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A Lacey-based planning and engineering firm, SCJ Alliance entered Washington’s statewide Economic Gardening program in June 2016. At that time, the company had about 85 employees and more than $10 million in annual revenue. After completing its Economic Gardening engagement, SCJ opened a new office that is adding jobs and could bolster annual revenue by close to $1 million.

“The Economic Gardening program really resonated with me because it wasn’t for startup companies,” said senior principal Perry Shea, who co-founded SCJ in 2006. “We’re a progressive company that’s always looking for ways to better understand our clients’ issues, deal with industry shifts and stay ahead of a changing environment.”

Over a four-month period, Shea and his senior managers worked with Economic Gardening specialists from the National Strategic Research Team (NSRT), who provided the company with assistance in three key areas:

  • Digital marketing — The researchers evaluated SCJ’s website and social media presence, benchmarking it against 10 regional competitors. “We compared fairly well, although the researchers identified several areas we could improve on,” Shea said. The researchers also made suggestions on how SCJ could improve its efforts to recruit talent through social media.
  • Federal contracting — Located near Joint Base Lewis-McChord, one of the largest military bases on the west coast, SCJ wanted to win more government work. The Economic Gardening specialists provided a variety of contacts, links and resource documents to help the company beef up its contracting muscle. “Since then, we’ve connected with a design-build contractor on the base and are now on a team for one of their contracts,” Shea said. “Although the subcontract is an average size for us, it gets our foot in the door and helps us better understand the federal procurement process.”
  • New geographic market opportunities — After reviewing SCJ’s strategic growth plan, the researchers identified 428 target counties in 11 western states based on selected consumer demographic and business data. “The analysis was quite complex because there were so many different data points and ways of looking at the data,” said Wayne Kocina, a geographic information systems (GIS) specialist and NSRT team member who led this segment of the engagement. “Yet after creating a metric that evaluated the highest ratio of potential clients to competitors, we were able to narrow the hunt down to five high-priority target counties.”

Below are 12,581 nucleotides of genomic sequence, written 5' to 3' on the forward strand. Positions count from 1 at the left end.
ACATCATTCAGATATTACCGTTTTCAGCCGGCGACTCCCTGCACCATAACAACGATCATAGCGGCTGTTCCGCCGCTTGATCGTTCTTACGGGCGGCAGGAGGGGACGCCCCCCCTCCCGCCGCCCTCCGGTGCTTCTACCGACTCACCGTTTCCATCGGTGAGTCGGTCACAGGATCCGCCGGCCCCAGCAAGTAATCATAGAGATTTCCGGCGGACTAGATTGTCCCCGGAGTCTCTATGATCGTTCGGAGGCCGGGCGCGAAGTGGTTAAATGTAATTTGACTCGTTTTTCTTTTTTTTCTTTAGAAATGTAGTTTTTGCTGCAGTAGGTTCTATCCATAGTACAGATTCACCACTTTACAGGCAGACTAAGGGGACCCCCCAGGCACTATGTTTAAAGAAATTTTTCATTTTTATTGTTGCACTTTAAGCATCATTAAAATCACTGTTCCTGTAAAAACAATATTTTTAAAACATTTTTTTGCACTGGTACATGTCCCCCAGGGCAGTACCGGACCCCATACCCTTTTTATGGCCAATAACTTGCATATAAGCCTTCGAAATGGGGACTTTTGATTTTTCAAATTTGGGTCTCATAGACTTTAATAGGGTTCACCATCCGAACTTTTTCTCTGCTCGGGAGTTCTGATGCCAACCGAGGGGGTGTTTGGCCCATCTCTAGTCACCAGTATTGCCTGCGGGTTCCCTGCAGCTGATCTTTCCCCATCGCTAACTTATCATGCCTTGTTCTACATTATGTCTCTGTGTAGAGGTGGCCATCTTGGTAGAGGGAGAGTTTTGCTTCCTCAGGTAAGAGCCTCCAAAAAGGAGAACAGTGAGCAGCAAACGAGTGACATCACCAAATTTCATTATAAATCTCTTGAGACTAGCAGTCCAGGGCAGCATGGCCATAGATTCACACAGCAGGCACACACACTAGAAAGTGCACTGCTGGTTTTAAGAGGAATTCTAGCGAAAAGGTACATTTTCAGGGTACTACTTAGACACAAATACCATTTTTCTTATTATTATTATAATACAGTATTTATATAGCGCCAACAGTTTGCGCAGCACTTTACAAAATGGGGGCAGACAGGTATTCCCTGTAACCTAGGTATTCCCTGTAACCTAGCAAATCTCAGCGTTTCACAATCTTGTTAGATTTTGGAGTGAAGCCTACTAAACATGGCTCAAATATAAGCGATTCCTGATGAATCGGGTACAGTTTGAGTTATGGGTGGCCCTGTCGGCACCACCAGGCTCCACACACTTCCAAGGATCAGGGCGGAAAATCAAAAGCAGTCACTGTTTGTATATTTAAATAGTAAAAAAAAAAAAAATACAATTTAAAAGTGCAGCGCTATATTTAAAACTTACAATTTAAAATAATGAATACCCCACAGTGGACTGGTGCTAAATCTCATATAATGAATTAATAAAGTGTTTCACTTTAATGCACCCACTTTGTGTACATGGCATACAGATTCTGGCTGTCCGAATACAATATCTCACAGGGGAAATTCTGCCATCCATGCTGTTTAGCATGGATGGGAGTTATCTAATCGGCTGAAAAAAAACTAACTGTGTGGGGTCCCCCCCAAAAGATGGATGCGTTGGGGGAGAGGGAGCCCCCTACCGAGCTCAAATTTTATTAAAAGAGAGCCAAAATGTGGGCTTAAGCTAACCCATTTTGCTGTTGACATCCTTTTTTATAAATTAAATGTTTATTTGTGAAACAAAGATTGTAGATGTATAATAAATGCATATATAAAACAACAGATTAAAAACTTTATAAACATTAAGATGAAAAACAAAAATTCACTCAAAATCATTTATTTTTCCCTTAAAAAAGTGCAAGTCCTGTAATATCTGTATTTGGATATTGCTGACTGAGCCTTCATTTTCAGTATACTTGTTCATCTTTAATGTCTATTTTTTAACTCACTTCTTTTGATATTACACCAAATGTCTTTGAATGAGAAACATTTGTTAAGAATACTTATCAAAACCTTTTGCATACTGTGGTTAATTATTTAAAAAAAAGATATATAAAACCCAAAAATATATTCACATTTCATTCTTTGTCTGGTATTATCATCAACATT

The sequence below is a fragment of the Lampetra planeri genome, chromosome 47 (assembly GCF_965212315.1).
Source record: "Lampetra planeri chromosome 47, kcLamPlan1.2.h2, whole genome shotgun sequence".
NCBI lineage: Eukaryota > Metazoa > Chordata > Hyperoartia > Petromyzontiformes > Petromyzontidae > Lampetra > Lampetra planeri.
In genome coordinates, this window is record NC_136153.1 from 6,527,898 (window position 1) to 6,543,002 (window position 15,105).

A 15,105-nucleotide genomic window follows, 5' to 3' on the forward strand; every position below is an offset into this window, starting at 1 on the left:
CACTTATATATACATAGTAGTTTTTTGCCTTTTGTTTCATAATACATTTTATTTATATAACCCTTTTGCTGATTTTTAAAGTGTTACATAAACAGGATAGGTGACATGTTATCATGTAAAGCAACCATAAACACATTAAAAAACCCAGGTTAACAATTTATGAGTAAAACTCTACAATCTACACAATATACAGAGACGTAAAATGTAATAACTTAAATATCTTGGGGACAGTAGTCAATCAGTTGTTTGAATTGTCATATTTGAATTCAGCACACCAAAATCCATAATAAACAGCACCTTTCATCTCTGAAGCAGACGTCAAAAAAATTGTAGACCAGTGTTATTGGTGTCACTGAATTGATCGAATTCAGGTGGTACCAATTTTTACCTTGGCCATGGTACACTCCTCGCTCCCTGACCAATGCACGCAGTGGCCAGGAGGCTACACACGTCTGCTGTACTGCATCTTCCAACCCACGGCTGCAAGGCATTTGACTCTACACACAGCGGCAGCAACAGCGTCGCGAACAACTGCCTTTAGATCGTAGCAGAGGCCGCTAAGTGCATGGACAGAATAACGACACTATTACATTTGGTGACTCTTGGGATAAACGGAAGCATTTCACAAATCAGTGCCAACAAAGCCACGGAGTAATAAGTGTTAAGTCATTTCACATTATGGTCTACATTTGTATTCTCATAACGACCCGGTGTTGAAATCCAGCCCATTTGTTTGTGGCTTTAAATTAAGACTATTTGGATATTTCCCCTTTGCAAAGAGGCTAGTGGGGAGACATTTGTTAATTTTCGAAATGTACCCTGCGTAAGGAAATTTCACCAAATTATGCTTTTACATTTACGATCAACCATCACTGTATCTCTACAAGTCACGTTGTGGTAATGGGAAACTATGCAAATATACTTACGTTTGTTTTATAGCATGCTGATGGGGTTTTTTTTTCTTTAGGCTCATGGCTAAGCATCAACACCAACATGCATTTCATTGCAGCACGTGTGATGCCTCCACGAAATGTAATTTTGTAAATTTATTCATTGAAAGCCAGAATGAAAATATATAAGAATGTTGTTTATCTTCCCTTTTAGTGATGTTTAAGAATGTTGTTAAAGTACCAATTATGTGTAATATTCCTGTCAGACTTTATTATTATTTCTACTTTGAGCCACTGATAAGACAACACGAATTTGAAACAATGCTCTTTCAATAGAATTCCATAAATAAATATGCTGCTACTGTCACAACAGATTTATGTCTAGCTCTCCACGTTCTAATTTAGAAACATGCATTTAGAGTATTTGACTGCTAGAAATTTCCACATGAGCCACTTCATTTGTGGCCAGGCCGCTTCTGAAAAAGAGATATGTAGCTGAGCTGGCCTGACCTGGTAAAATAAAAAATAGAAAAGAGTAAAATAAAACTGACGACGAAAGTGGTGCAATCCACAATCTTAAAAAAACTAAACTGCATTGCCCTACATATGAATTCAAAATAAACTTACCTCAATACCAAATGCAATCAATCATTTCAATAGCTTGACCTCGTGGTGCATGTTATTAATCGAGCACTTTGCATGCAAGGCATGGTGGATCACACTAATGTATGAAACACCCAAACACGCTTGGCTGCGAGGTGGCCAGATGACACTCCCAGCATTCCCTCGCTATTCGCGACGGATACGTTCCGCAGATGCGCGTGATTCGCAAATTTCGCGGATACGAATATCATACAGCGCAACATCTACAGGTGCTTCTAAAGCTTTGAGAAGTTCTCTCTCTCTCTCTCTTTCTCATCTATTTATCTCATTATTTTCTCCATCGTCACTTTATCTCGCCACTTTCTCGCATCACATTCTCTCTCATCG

The GIS mapping was probably SCJ’s biggest takeaway, Shea said, noting the company plans to evaluate at least one other geographic expansion opportunity each year.

When it entered the Economic Gardening program, SCJ had four offices in Washington and one in Denver. Shea and his partners had been considering a new office in nearby Centralia, about 40 miles south of the primary office in Lacey, but wanted to make sure a location there wouldn’t dilute and compete with work in the main office. The data from the Economic Gardening researchers indicated there was, indeed, plenty of work to go around, and SCJ opened a Centralia office in December 2016.

In March 2017, Shea characterized the office’s early performance as “crazy good,” noting it had far exceeded sales and revenue targets during the first three months — and might reach annual goals by mid-July.

Beyond revenue gains, expansion in Centralia has created new leadership opportunities and some needed elbowroom. Four employees relocated from SCJ’s crowded headquarters to open the Centralia office, where Shea anticipates adding three or four new hires. In fact, SCJ expects to create 15-20 new jobs firm-wide by the end of 2017, which includes the new spots in Centralia.

“The Economic Gardening program was a great experience,” Shea said. “In addition to all the new information provided, the researchers were very complimentary of our company, which was reassuring to staff about how we’re moving forward on strategic initiatives. The cost and time investment on our part was minor compared to the opportunity we received.”



Copyright © 2017  Edward Lowe Foundation

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In contrast to relocation or startup initiatives, Economic Gardening® targets second-stage companies already operating in a community. It helps these existing businesses grow larger by assisting them with strategic issues and providing them with customized research.